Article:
The uniquely cultural conditioned problem of "practicality" in Singapore is due to the embrace of cultural notions of knowledge in Singapore, which the Church ought to reject and to teach against. In Singapore, knowledge is just for the purpose of getting a degree, a cert that can be nicely displayed so as to get a respectable and good paying job. In Singapore, the entire culture is all about learning to be "exam smart," and thus knowledge is not treated as knowledge but as mere words of fact. This transfers into the Singapore church culture such that doctrines and Bible study are treated the same way. Is it then not surprising that Singaporean Christians can seem to know so much yet they actually truly do not know a lot? Administer a doctrinal test on paper, and many Christians might excel. But ask them to think outside the box, to reformulate what they know using different terms, or to apply what they know in concrete situations, and their actual lack of knowledge becomes manifest. What is the point of such "exam smart" theology? Such "exam smart" theology is not the knowledge God demands for us to have. From such an "exam smart" theology, it is not surprising that those having such "theology" cannot see the practical point of it all. They can score a 100% even on a exam on the Westminster Confession, but such "exam smart" knowledge is of no use at all. [In point of fact, "exam smart" knowledge on any non-STEM subject is of no use at all.]

Those who desire to have a more "practical" faith apart from doctrine need to examine themselves as to whether they are using God instead of surrendering to God. Are they starting everything with God? Who are they actually worshiping? If they are content with worshiping a generic "God" and a generic "Jesus," without understanding the Triunity of the one true God, are they then actually worshiping the one true God? Are they learning so as to get a bunch of propositions ("exam smart theology") without actually understanding them? If so, they ought to repent. The problems they have is not because the sermons or Bible studies do not seem to be "practical" enough, but rather they have a wrong view of the faith and ought to repent of that. Scripture is supremely relevant, but only because we are subsumed into God's story. As long as we think of ourselves from a therapeutic mind-set, we will never see the true relevance of true Christianity.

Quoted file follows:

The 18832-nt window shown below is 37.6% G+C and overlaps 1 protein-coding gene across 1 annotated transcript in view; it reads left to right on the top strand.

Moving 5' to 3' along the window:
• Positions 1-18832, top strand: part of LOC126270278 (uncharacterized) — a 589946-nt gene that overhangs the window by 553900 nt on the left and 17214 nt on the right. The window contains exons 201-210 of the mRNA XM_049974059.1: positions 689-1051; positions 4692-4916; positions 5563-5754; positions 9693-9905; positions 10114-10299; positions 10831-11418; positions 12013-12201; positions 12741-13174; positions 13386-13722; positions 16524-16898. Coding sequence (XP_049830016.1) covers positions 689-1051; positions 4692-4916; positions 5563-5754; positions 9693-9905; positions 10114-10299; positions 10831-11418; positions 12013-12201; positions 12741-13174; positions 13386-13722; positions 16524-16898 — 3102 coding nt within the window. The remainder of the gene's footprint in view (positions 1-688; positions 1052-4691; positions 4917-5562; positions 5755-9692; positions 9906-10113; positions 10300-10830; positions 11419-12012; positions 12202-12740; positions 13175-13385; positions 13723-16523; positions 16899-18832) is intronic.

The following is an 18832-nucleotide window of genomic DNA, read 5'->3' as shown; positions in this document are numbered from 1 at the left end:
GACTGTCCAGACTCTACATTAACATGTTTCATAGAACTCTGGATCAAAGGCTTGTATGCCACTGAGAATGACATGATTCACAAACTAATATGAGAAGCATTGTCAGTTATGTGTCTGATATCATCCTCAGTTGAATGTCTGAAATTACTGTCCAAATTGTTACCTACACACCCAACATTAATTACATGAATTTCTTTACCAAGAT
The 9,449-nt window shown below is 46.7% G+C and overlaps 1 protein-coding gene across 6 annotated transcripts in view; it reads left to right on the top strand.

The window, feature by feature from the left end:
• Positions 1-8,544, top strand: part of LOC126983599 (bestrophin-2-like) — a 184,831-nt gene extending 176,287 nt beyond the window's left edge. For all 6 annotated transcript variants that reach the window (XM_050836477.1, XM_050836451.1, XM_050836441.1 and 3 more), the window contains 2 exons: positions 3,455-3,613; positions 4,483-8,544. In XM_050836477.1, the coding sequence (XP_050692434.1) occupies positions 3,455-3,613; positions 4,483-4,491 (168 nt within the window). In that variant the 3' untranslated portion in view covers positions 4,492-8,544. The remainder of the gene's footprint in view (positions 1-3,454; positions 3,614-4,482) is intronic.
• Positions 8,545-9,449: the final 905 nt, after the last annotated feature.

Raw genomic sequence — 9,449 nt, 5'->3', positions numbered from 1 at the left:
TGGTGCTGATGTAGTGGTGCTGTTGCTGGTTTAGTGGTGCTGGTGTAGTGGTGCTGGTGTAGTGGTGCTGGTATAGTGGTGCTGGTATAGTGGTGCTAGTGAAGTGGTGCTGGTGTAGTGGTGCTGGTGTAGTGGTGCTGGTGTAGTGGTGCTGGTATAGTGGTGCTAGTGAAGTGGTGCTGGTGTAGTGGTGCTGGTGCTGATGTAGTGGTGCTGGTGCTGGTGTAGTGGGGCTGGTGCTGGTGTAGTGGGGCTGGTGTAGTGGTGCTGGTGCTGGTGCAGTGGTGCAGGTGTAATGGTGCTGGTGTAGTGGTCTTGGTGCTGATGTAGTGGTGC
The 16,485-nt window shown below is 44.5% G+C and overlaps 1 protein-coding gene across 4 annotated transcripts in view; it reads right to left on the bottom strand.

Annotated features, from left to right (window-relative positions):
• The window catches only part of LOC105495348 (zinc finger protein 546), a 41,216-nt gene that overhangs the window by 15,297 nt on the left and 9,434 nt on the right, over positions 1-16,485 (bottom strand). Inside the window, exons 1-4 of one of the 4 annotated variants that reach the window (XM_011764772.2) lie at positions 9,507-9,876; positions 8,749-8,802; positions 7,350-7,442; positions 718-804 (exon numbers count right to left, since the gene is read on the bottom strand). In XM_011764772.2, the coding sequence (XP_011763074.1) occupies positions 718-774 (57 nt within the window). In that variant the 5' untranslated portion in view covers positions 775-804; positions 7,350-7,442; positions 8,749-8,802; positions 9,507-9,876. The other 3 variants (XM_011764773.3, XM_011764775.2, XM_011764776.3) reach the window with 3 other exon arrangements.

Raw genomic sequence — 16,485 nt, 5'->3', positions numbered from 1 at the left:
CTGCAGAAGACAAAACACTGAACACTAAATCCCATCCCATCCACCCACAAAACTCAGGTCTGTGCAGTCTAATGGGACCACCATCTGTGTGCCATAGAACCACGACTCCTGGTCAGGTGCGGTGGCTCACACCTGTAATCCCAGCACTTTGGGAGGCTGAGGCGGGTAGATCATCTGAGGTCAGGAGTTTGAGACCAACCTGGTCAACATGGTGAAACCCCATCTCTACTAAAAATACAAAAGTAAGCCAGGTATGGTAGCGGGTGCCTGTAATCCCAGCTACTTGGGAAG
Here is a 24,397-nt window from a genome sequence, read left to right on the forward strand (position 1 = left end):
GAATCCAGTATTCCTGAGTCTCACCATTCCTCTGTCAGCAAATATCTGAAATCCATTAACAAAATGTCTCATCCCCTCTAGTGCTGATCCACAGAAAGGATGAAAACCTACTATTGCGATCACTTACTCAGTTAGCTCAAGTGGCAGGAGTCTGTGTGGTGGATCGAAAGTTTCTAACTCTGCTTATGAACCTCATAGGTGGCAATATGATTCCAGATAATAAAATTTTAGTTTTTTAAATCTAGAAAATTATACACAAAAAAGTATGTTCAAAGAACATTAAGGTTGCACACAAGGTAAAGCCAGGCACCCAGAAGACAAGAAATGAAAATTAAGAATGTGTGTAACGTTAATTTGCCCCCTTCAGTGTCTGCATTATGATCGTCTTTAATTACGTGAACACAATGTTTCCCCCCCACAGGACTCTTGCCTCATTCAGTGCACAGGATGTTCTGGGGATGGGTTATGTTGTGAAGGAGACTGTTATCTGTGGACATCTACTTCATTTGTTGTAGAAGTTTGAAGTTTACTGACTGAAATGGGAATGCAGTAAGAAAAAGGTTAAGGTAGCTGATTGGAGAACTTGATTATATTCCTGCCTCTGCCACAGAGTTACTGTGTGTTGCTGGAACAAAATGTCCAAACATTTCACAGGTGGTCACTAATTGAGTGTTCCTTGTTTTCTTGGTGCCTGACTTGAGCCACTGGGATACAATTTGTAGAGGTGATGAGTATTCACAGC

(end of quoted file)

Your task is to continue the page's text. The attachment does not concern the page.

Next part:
What is Christianity? Christianity is God-centered; it is Christ-centered, and it exalts Christ not just in theory but in practice. Since God is the "star," therefore every sermon has to exalt God and Christ, and every Bible study has to do likewise. It is in our worship before the Almighty God in everything we do that our needs will be met. Christianity will thus be seen as practical, as long as we do not make it practical but Christ-exalting. The more we want to make Christianity practical, the more actually impractical it will be, because God and Christ will be out of our supposed "practical" solutions.

No comments: